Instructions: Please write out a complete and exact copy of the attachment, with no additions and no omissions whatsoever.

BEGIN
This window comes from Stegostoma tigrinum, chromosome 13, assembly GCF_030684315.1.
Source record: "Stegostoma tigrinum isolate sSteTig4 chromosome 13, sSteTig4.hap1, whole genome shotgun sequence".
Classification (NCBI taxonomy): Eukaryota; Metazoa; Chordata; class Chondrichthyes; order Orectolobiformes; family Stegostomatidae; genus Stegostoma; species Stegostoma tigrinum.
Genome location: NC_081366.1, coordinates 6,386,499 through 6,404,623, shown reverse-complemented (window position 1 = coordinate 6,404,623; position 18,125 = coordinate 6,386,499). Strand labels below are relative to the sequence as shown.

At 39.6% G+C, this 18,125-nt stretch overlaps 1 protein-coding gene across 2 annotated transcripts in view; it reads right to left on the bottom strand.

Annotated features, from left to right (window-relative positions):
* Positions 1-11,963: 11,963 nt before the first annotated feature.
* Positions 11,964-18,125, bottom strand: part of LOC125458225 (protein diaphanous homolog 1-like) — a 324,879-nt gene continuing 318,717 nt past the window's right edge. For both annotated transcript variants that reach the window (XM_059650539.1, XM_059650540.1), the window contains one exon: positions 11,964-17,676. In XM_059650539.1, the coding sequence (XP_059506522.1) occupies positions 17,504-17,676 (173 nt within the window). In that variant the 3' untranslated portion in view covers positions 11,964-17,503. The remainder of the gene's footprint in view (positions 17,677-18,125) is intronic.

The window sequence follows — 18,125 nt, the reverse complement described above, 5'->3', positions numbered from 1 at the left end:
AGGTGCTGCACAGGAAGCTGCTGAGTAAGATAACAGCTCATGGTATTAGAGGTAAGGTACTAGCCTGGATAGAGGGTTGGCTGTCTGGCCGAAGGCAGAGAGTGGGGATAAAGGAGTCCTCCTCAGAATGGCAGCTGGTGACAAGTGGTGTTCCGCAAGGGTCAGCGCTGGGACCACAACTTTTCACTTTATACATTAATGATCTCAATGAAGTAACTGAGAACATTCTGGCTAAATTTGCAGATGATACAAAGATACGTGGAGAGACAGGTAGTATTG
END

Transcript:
This window comes from Stegostoma tigrinum, chromosome 13, assembly GCF_030684315.1.
Source record: "Stegostoma tigrinum isolate sSteTig4 chromosome 13, sSteTig4.hap1, whole genome shotgun sequence".
Classification (NCBI taxonomy): Eukaryota; Metazoa; Chordata; class Chondrichthyes; order Orectolobiformes; family Stegostomatidae; genus Stegostoma; species Stegostoma tigrinum.
Genome location: NC_081366.1, coordinates 6,386,499 through 6,404,623, shown reverse-complemented (window position 1 = coordinate 6,404,623; position 18,125 = coordinate 6,386,499). Strand labels below are relative to the sequence as shown.

At 39.6% G+C, this 18,125-nt stretch overlaps 1 protein-coding gene across 2 annotated transcripts in view; it reads right to left on the bottom strand.

Annotated features, from left to right (window-relative positions):
* Positions 1-11,963: 11,963 nt before the first annotated feature.
* Positions 11,964-18,125, bottom strand: part of LOC125458225 (protein diaphanous homolog 1-like) — a 324,879-nt gene continuing 318,717 nt past the window's right edge. For both annotated transcript variants that reach the window (XM_059650539.1, XM_059650540.1), the window contains one exon: positions 11,964-17,676. In XM_059650539.1, the coding sequence (XP_059506522.1) occupies positions 17,504-17,676 (173 nt within the window). In that variant the 3' untranslated portion in view covers positions 11,964-17,503. The remainder of the gene's footprint in view (positions 17,677-18,125) is intronic.

The window sequence follows — 18,125 nt, the reverse complement described above, 5'->3', positions numbered from 1 at the left end:
AGGTGCTGCACAGGAAGCTGCTGAGTAAGATAACAGCTCATGGTATTAGAGGTAAGGTACTAGCCTGGATAGAGGGTTGGCTGTCTGGCCGAAGGCAGAGAGTGGGGATAAAGGAGTCCTCCTCAGAATGGCAGCTGGTGACAAGTGGTGTTCCGCAAGGGTCAGCGCTGGGACCACAACTTTTCACTTTATACATTAATGATCTCAATGAAGTAACTGAGAACATTCTGGCTAAATTTGCAGATGATACAAAGATACGTGGAGAGACAGGTAGTATTG